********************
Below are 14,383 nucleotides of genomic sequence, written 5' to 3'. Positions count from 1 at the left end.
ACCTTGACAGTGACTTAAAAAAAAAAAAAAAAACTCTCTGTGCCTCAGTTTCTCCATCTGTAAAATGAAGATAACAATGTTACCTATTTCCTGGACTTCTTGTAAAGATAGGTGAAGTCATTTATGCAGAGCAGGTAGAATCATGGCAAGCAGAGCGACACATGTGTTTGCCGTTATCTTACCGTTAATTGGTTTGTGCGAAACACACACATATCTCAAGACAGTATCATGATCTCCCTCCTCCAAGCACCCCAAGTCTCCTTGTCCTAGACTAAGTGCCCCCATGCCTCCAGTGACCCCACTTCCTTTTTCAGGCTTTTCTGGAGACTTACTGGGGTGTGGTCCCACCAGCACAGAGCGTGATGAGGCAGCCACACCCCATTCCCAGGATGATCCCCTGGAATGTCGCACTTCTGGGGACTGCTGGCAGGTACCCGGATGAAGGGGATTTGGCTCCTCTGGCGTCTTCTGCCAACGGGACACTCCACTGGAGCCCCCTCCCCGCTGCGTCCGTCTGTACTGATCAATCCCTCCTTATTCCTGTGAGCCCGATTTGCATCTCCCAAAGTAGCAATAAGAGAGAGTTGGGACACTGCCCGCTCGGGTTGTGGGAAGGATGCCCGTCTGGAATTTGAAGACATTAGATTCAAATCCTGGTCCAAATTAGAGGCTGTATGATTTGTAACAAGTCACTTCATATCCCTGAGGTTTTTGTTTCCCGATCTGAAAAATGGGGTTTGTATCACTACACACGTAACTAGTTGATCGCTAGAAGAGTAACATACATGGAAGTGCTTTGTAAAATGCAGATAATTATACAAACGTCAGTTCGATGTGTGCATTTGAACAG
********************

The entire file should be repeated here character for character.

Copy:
Below are 14,383 nucleotides of genomic sequence, written 5' to 3'. Positions count from 1 at the left end.
ACCTTGACAGTGACTTAAAAAAAAAAAAAAAAACTCTCTGTGCCTCAGTTTCTCCATCTGTAAAATGAAGATAACAATGTTACCTATTTCCTGGACTTCTTGTAAAGATAGGTGAAGTCATTTATGCAGAGCAGGTAGAATCATGGCAAGCAGAGCGACACATGTGTTTGCCGTTATCTTACCGTTAATTGGTTTGTGCGAAACACACACATATCTCAAGACAGTATCATGATCTCCCTCCTCCAAGCACCCCAAGTCTCCTTGTCCTAGACTAAGTGCCCCCATGCCTCCAGTGACCCCACTTCCTTTTTCAGGCTTTTCTGGAGACTTACTGGGGTGTGGTCCCACCAGCACAGAGCGTGATGAGGCAGCCACACCCCATTCCCAGGATGATCCCCTGGAATGTCGCACTTCTGGGGACTGCTGGCAGGTACCCGGATGAAGGGGATTTGGCTCCTCTGGCGTCTTCTGCCAACGGGACACTCCACTGGAGCCCCCTCCCCGCTGCGTCCGTCTGTACTGATCAATCCCTCCTTATTCCTGTGAGCCCGATTTGCATCTCCCAAAGTAGCAATAAGAGAGAGTTGGGACACTGCCCGCTCGGGTTGTGGGAAGGATGCCCGTCTGGAATTTGAAGACATTAGATTCAAATCCTGGTCCAAATTAGAGGCTGTATGATTTGTAACAAGTCACTTCATATCCCTGAGGTTTTTGTTTCCCGATCTGAAAAATGGGGTTTGTATCACTACACACGTAACTAGTTGATCGCTAGAAGAGTAACATACATGGAAGTGCTTTGTAAAATGCAGATAATTATACAAACGTCAGTTCGATGTGTGCATTTGAACAG